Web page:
By Carol Altmann
[dropcap style=”font-size: 60px; color: #DC943C;”] T [/dropcap]here is a small irony in the fact that one of the earliest motels built in Warrnambool to accommodate motorists will be bulldozed to make way for a car yard.
The Caravilla motel, now known as the Southern Right Motor Inn, was one of several ultra-modern motels to spring up on the eastern entrance to Warrnambool during the late 1950s and early 60s to cater for a generation of post-war holidaymakers on the move.
Now, with the imminent demise of the Caravilla, the Turn-In Motel further along Raglan Parade will be the only Warrnambool motel from the 1950s that is still standing.
The motel site has been bought by the Clinton Baulch Motor Group to expand its presence with a new car yard and showroom, with the property keys to be handed over in March next year.
[dropcap style=”font-size: 60px; color: #DC943C;”] W[/dropcap]hile the budget motel has no doubt seen better days, its demolition has a particular poignancy for Jenni DeGrandi, the daughter of draftsman Don Hunt who designed the building.
“It’s very sad for me to see that it’s going,” Jenni told Bluestone.
“As old as it is, I think it is still cheap accommodation for people on a budget holiday (and ) it’s just another piece of Warrnambool’s history going, sadly.”
Don Hunt was part of the well-known architectural firm run by ‘Tag’ Walter and Bruce Auty whose mid-century modern designs are now gaining a new appreciation across Warrnambool and other parts of the south-west.
[dropcap style=”font-size: 60px; color: #DC943C;”] T [/dropcap]he Caravilla’s reception had a distinctive ‘Dutch-hat’ design with a steeply pitched roofline, while the motel’s ‘wings’ included the signature crazy paving decorative stone that typifies buildings of the era.
As Bluestone columnist Clinton Krause has written previously, it was a period heavily influenced by trends in the United States where energetic and creative designers were busting out of the stuffy confines of traditional architecture to reflect an age of space travel, relaxed home entertaining and the automobile.
This influence can be seen in the Caravilla, which has similar lines to the now defunct and demolished Aloha Motel in Miami, Florida.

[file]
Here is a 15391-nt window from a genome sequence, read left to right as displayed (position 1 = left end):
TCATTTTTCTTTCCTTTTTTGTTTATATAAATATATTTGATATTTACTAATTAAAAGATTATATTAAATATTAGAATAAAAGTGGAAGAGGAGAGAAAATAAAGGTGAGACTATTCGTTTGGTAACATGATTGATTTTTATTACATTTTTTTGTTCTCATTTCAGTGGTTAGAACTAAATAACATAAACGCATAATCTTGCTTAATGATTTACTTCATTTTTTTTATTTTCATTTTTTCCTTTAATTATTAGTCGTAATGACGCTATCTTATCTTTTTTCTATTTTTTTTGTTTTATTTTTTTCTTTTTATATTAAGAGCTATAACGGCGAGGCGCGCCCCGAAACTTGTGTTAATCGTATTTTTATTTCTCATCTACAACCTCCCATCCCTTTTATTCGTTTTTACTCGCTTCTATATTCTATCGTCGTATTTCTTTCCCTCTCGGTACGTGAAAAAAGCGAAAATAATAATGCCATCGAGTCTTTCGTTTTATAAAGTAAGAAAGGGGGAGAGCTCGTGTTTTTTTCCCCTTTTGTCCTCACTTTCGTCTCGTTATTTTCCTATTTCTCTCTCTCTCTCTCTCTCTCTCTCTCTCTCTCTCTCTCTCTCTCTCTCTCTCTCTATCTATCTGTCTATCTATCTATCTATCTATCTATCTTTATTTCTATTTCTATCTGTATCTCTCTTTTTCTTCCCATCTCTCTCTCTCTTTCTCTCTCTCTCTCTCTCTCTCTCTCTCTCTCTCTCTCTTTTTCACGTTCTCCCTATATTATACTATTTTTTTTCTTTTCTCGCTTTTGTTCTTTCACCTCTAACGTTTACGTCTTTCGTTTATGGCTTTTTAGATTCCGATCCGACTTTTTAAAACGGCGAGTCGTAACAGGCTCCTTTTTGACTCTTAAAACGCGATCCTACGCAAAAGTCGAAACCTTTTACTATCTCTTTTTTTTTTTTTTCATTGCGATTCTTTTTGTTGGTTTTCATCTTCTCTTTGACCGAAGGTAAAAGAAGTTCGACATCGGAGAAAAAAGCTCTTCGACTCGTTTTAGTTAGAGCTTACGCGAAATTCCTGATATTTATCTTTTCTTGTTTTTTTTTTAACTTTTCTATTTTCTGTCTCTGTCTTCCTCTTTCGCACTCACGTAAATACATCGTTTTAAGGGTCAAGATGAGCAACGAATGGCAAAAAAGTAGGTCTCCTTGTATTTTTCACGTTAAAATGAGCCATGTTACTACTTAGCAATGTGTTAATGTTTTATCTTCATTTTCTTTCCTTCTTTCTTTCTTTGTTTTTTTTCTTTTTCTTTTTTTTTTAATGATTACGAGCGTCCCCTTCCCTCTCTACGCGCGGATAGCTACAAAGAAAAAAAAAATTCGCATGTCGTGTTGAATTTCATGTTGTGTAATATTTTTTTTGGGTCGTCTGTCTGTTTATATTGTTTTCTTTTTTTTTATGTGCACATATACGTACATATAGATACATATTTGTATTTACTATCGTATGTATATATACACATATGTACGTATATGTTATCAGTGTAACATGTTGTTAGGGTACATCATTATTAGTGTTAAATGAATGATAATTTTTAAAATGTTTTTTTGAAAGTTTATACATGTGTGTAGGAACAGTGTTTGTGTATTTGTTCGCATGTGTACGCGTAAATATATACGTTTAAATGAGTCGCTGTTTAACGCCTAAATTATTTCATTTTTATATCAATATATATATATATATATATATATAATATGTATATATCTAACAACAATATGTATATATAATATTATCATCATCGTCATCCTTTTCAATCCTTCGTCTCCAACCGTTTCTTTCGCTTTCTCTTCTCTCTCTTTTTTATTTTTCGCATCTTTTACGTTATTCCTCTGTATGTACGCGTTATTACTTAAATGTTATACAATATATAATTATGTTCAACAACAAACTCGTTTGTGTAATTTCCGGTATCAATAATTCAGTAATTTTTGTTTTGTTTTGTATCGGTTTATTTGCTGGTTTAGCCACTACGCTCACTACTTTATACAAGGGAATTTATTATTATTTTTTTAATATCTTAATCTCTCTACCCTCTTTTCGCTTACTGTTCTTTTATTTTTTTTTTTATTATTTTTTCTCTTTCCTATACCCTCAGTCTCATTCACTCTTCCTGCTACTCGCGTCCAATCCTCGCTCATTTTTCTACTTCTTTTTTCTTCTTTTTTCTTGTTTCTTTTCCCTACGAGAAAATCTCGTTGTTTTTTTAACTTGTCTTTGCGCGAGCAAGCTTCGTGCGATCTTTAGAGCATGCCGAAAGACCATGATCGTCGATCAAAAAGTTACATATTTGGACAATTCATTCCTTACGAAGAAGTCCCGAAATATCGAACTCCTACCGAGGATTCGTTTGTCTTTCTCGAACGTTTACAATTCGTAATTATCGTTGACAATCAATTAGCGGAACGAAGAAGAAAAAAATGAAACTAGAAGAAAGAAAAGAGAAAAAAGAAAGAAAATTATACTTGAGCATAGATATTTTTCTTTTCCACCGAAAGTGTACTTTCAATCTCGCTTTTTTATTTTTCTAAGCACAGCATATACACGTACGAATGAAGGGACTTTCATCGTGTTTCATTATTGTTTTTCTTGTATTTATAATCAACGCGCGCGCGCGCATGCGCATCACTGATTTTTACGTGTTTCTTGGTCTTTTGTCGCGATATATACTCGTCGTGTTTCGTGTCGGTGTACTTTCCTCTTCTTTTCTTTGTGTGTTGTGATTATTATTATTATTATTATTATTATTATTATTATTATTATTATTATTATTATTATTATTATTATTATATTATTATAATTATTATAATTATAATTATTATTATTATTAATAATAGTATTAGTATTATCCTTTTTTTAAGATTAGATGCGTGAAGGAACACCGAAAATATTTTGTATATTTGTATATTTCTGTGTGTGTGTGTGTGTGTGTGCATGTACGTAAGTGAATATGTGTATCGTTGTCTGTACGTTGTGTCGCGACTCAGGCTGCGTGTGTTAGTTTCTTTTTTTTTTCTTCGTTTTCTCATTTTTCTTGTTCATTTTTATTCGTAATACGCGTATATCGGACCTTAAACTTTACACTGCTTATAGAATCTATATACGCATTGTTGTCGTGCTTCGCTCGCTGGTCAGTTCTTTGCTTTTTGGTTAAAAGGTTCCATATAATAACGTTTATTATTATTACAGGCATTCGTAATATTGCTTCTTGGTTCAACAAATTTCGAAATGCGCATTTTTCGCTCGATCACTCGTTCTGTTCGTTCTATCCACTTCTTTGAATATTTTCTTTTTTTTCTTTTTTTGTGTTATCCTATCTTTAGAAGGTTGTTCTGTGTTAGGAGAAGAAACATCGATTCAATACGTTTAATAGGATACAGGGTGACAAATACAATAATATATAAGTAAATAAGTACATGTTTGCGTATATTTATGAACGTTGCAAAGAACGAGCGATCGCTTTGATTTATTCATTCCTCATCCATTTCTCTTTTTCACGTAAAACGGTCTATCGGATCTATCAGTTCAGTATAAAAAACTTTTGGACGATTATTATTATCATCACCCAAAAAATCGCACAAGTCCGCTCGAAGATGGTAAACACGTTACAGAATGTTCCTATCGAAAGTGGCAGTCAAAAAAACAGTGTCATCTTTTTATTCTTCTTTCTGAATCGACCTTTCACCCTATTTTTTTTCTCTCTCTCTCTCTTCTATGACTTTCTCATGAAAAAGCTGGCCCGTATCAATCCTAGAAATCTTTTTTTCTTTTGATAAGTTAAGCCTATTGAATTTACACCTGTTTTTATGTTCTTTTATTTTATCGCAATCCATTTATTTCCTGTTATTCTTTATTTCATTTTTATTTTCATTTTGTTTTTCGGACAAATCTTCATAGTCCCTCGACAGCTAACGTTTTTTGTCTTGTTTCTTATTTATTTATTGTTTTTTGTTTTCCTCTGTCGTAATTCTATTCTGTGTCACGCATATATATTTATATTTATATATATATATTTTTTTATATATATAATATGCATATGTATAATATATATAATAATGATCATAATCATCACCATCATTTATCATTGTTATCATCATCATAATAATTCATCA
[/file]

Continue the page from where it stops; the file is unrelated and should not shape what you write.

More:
[dropcap style=”font-size: 60px; color: #DC943C;”] E[/dropcap]nglishman Andrew McKenzie and wife Mary bought the Southern Right Motor Inn just on 11 years ago, three years after it had been reinstated as a motel after serving for many years as student accommodation (Ethel Mitchell House) for the Warrnambool Institute of Advanced Education and later Deakin University.
“We had been to Warrnambool a couple of times and decided we wanted to move here, so Mary started looking for budget motels and we found this on the internet,” Andrew explains.
“We’ve had 10 good years and most people in motels only last five, so we have done pretty well,” he says.
Unlike the Turn In Motel, the majority of the original fittings and features of the Caravilla are long gone, replaced during several makeovers up until the 1980s.
[dropcap style=”font-size: 60px; color: #DC943C;”] A [/dropcap]s a budget motel, however, it has attracted a steady clientele.
“There are a lot of people who either don’t want to or can’t afford $150-plus a night, so it has been great for them. Each year we have had it, apart from one or two years, it has got better and better,” Andrew says.
The Caravilla/Ethel Mitchell House/Southern Right Motor Inn will close in February in preparation for the March handover.
In the meantime, another of Don Hunt’s buildings – a residence at 60 Jukes St, Warrnambool that was built in 1959 – has recently been given local heritage protection.
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